Structural supports are responsible for keeping objects or structures restrained in space. They must control movement at their application point and carry the structure's applied external loads.
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One key component for structural models are supports. These are responsible for keeping objects restrained in space. Examples include building footing pads, guy wires, and even door hinges.

They have two primary purposes: (1) they carry the applied structural loads, and (2) they control movement at the application point (We'll learn more about this in deflection later on.)

Let's look at the hinge of a swinging door, for example. When you push it, you don't expect it to fall from its jamb; instead, it swings in or out. It is possible because the support hinges only permit swinging. This movement is how supports control the door's deflection. In addition to this, the hinges also carry the door's weight. Without these supports, nothing helps the door support on its own.

How much force the supports carry are what we call reactions. In structural analysis, finding these forces is a crucial part of a complete solution. We use reactions, for instance, in the design of supports.

How Do Loads Transfer to Supports?

How loads transfer to the supports is a complex topic - so many factors to consider if we want to mimic the actual behavior. For simplicity's sake, most analyses assume that the reactions can either be a single resultant force or its components along axes.

What are the Different Types of Support?

There are many support types - each has its function. For example, a door will require support that would carry its weight and permit swinging motion; a building will need something that would take its whole weight and make it stationary on the ground. We can describe the different types of supports based on these several properties:

  • Name. The name of the support.
  • Symbol. The support's figure in drawings or models.
  • Application Point. The position of reaction forces. For example, it can be a nodal load acting through the center of the support or with an offset.
  • Number of Reactions. The number of reaction forces.
  • Restraints. The number of deflection restrictions.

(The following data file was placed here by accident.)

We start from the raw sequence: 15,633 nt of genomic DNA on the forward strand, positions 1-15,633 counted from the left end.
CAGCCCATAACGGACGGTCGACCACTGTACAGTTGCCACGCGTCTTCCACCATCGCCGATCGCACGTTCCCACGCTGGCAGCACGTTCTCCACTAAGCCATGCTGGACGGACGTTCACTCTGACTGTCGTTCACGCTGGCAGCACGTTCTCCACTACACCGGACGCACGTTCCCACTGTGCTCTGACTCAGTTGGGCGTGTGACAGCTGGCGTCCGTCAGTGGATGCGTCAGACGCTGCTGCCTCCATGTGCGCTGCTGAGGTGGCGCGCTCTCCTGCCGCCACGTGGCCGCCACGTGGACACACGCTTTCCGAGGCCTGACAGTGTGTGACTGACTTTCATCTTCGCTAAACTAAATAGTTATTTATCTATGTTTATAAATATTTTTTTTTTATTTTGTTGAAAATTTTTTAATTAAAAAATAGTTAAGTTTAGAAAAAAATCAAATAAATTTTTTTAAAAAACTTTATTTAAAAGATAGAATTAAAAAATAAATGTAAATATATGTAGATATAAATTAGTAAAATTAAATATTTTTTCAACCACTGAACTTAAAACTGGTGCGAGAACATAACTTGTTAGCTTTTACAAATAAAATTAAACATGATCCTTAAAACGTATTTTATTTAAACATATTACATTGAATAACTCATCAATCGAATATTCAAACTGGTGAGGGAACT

There are two types of support depending on its construction: (1) external and (2) internal.

External Support

Supports connected to the object are external supports. These are found either at the structure's ends or along its intermediary points.

Out of all these supports, the most commonly used are the roller, the hinge, and the fixed support. In some references, the roller and hinge are sometimes collectively called simple supports.

Internal Support

Internal supports are built-in with the object they're supporting;  Example would be a hinge that acts as a connection for compound structures.

These supports provide additional equations to the structure, which we call equations of condition or construction. We'll see more of this as we go along the course.


Supports are responsible for keeping objects or structures restrained in space.
Supports have two primary purposes: (1) they must control movement at their application point, and (2) they must carry the applied external loads of the structure.
Reactions are forces associated with support. These carry the external loads of the structure.
We assume that reactions are represented either as a single resultant force or its components along axes.
There are many types of support - each has its function.
Supports connected to the structure are external supports, while those built-in with the object are internal supports.
The three most commonly used external supports are: (1) roller, (2) hinge, and (3) fixed support.
Internal supports provide additional equations called equations of condition or construction.
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Created On
June 5, 2023
Updated On
February 23, 2024
Edgar Christian Dirige

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